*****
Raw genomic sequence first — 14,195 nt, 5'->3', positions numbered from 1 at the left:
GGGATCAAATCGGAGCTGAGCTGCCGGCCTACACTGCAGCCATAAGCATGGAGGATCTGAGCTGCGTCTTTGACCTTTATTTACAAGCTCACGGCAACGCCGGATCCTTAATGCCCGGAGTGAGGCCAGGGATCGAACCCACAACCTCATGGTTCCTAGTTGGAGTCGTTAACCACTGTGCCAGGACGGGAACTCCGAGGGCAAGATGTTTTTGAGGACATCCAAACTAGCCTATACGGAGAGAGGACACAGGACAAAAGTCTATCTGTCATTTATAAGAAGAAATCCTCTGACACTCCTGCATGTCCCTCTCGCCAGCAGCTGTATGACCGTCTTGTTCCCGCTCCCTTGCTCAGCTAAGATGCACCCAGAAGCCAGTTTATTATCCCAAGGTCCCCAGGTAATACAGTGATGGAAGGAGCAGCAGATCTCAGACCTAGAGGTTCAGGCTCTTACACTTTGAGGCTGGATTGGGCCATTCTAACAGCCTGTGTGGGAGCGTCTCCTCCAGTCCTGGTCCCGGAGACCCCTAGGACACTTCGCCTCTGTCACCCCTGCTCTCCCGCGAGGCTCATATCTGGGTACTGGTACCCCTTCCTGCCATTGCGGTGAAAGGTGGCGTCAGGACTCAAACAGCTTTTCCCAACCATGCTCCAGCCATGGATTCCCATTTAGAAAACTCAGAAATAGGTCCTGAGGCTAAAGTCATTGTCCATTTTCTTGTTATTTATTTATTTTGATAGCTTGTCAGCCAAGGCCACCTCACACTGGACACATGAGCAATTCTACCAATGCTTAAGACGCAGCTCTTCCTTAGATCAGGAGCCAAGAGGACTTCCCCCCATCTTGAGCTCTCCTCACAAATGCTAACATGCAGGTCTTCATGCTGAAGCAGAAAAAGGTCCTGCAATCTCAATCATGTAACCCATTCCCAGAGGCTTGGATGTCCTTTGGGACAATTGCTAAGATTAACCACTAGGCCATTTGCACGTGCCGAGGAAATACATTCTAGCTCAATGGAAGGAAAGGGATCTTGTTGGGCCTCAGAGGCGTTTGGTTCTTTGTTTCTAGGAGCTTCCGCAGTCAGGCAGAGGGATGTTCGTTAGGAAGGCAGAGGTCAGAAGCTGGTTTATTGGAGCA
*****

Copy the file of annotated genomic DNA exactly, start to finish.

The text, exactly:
Raw genomic sequence first — 14,195 nt, 5'->3', positions numbered from 1 at the left:
GGGATCAAATCGGAGCTGAGCTGCCGGCCTACACTGCAGCCATAAGCATGGAGGATCTGAGCTGCGTCTTTGACCTTTATTTACAAGCTCACGGCAACGCCGGATCCTTAATGCCCGGAGTGAGGCCAGGGATCGAACCCACAACCTCATGGTTCCTAGTTGGAGTCGTTAACCACTGTGCCAGGACGGGAACTCCGAGGGCAAGATGTTTTTGAGGACATCCAAACTAGCCTATACGGAGAGAGGACACAGGACAAAAGTCTATCTGTCATTTATAAGAAGAAATCCTCTGACACTCCTGCATGTCCCTCTCGCCAGCAGCTGTATGACCGTCTTGTTCCCGCTCCCTTGCTCAGCTAAGATGCACCCAGAAGCCAGTTTATTATCCCAAGGTCCCCAGGTAATACAGTGATGGAAGGAGCAGCAGATCTCAGACCTAGAGGTTCAGGCTCTTACACTTTGAGGCTGGATTGGGCCATTCTAACAGCCTGTGTGGGAGCGTCTCCTCCAGTCCTGGTCCCGGAGACCCCTAGGACACTTCGCCTCTGTCACCCCTGCTCTCCCGCGAGGCTCATATCTGGGTACTGGTACCCCTTCCTGCCATTGCGGTGAAAGGTGGCGTCAGGACTCAAACAGCTTTTCCCAACCATGCTCCAGCCATGGATTCCCATTTAGAAAACTCAGAAATAGGTCCTGAGGCTAAAGTCATTGTCCATTTTCTTGTTATTTATTTATTTTGATAGCTTGTCAGCCAAGGCCACCTCACACTGGACACATGAGCAATTCTACCAATGCTTAAGACGCAGCTCTTCCTTAGATCAGGAGCCAAGAGGACTTCCCCCCATCTTGAGCTCTCCTCACAAATGCTAACATGCAGGTCTTCATGCTGAAGCAGAAAAAGGTCCTGCAATCTCAATCATGTAACCCATTCCCAGAGGCTTGGATGTCCTTTGGGACAATTGCTAAGATTAACCACTAGGCCATTTGCACGTGCCGAGGAAATACATTCTAGCTCAATGGAAGGAAAGGGATCTTGTTGGGCCTCAGAGGCGTTTGGTTCTTTGTTTCTAGGAGCTTCCGCAGTCAGGCAGAGGGATGTTCGTTAGGAAGGCAGAGGTCAGAAGCTGGTTTATTGGAGCA